Any cramps associated with implantation are usually lighter and milder than the heavier cramping sometimes associated with menstruation. The timing of the cramps can also be an indication that they are from implantation rather than your period. Implantation bleeding happens roughly ten days after ovulation whereas your period would be closer to fourteen days. Of course, these are just averages and the whole process is regulated by hormones, which vary hugely from person to person and cycle to cycle. Precisely tracking your ovulation and fertile window with a fertility tracker such as Mira can help estimate when your implantation occurs.
How long after implantation bleeding can I take a test?
It’s important to wait the appropriate amount of time before testing so you can get the most accurate results for whichever test you choose. Taking a test at the wrong time can lead to inaccurate results. Pregnancy tests detect human chorionic gonadotropin or hCG, often called “the pregnancy hormone”. This hormone is vital to the critical processes necessary for early pregnancy and is only released once your fertilized egg has successfully implanted itself onto the uterus.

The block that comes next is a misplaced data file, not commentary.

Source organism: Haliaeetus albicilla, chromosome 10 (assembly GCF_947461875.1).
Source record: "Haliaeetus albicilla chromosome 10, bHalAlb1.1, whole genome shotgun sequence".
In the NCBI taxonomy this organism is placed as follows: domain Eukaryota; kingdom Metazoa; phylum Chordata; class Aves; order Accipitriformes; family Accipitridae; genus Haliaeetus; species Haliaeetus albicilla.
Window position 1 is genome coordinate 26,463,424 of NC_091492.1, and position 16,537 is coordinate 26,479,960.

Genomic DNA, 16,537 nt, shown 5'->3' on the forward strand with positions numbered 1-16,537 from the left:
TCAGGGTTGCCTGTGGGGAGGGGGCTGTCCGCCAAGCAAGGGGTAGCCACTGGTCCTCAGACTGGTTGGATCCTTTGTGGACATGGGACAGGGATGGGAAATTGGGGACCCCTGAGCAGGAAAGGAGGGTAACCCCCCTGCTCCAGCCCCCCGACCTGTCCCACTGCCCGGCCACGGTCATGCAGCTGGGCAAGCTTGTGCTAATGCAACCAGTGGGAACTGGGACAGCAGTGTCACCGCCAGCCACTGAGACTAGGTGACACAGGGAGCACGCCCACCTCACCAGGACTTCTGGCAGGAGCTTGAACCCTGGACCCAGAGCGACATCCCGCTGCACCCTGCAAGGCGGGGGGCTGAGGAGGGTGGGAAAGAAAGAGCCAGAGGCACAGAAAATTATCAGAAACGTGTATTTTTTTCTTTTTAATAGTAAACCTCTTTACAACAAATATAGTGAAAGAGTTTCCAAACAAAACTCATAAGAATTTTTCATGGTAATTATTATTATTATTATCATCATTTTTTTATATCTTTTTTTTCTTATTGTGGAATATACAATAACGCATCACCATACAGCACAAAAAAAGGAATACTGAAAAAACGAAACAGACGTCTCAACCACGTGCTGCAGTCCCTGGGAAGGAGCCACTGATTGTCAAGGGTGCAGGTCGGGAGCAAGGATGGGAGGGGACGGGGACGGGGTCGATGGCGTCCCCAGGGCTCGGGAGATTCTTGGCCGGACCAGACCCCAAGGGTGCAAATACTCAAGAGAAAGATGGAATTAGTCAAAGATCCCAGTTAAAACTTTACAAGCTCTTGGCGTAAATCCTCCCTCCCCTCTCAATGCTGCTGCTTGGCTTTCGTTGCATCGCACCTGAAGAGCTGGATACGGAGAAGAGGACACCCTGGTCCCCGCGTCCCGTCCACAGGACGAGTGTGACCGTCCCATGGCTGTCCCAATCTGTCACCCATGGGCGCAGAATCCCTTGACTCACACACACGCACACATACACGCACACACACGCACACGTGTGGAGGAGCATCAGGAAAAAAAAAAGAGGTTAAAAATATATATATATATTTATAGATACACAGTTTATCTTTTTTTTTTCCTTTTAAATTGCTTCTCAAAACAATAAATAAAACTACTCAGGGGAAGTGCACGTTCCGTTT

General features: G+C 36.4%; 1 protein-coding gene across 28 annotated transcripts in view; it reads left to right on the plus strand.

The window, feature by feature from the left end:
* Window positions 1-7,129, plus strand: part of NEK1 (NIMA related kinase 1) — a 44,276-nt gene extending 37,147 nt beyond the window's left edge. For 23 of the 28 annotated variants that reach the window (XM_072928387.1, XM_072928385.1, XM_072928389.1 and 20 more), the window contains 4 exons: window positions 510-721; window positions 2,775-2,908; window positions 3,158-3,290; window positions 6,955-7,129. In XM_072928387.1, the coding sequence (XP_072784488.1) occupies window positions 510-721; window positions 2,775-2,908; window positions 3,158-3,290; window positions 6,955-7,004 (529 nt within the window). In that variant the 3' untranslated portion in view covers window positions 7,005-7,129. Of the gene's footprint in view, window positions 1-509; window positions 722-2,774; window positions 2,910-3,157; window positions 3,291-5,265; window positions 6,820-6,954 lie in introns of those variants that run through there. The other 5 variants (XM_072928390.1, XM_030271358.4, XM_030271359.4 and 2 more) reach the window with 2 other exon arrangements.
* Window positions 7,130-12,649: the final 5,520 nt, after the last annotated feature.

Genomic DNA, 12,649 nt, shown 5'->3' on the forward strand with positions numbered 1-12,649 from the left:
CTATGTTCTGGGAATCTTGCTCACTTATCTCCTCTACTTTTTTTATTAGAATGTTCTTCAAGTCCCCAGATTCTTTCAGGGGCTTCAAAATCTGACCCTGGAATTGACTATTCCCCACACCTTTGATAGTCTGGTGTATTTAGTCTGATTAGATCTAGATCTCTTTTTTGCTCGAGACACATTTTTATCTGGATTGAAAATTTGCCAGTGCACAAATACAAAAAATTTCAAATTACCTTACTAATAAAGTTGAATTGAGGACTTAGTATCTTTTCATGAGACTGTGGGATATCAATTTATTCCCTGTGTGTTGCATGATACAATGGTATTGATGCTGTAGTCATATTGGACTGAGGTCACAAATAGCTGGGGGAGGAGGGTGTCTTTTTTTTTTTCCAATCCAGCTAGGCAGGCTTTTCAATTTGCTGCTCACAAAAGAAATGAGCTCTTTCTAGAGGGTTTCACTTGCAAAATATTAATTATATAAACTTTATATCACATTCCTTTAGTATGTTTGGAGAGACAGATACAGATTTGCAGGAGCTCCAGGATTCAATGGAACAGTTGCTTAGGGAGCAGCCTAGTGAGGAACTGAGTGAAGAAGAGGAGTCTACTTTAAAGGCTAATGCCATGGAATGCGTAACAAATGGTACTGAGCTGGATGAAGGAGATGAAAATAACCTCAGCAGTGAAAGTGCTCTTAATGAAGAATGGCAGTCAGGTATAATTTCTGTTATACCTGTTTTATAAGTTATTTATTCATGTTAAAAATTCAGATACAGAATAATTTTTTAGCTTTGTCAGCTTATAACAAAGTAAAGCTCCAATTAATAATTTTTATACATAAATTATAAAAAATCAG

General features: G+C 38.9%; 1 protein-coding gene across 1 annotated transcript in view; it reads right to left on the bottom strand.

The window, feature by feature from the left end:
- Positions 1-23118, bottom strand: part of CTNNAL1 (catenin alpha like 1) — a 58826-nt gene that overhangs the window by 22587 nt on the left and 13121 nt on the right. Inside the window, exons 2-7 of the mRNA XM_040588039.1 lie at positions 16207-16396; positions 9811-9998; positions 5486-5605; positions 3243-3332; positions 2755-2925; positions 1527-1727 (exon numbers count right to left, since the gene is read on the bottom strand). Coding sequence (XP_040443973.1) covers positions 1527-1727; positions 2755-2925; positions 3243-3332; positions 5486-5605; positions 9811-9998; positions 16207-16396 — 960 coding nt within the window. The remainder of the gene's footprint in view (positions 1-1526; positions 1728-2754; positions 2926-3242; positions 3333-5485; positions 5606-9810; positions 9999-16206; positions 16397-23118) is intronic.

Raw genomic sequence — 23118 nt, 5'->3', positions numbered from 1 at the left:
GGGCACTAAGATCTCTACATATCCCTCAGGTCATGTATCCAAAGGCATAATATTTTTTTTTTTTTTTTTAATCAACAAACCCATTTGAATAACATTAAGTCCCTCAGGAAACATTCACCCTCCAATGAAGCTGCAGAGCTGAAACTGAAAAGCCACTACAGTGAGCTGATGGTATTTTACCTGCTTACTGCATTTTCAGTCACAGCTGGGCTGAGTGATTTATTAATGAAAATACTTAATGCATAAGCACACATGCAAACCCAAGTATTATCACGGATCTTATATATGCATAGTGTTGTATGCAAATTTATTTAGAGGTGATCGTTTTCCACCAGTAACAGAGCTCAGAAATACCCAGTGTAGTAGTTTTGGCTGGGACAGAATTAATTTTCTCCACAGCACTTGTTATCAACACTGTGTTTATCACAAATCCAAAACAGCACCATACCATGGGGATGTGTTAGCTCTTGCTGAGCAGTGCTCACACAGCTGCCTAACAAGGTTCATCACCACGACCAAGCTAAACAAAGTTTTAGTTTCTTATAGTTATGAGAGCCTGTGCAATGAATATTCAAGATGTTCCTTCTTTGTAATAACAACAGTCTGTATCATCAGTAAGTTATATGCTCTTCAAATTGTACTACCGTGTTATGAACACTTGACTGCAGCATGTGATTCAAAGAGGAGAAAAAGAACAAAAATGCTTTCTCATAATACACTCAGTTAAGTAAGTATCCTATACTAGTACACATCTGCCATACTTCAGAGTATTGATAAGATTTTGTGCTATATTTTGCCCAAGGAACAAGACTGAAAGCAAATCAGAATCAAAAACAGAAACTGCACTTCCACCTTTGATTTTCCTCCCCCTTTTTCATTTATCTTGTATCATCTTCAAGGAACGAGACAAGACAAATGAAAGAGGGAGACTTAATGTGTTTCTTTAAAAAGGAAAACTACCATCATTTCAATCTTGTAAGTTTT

The type of test you take will determine how many days after implantation you can test. The infamous two-week wait ensures that if you are pregnant, your body will have produced enough hCG to be detected on a pregnancy test. You should take a pregnancy test no earlier than 12-14 DPO since those results may not be as accurate and can result in a false-negative or positive result from a chemical pregnancy.
Pregnancy tests detect the presence of hCG in urine or blood as the primary way of determining pregnancy. In some cases, your doctor may continue to monitor your hCG levels to assess the health of your pregnancy since there is a predictable pattern in hCG levels.
HCG rise after implantation
Once successful implantation has occurred, hCG will begin to rise rapidly. But how long after implantation does hCG rise is the real question. For the first four weeks of pregnancy, it will typically double every 48 to 72 hours before slowing down to doubling every three to four days and peaking around week 10. It’s not necessary to monitor or check your hCG levels but depending on your individual situation, medical history, and pregnancy risk level, your doctor may wish to continue monitoring it.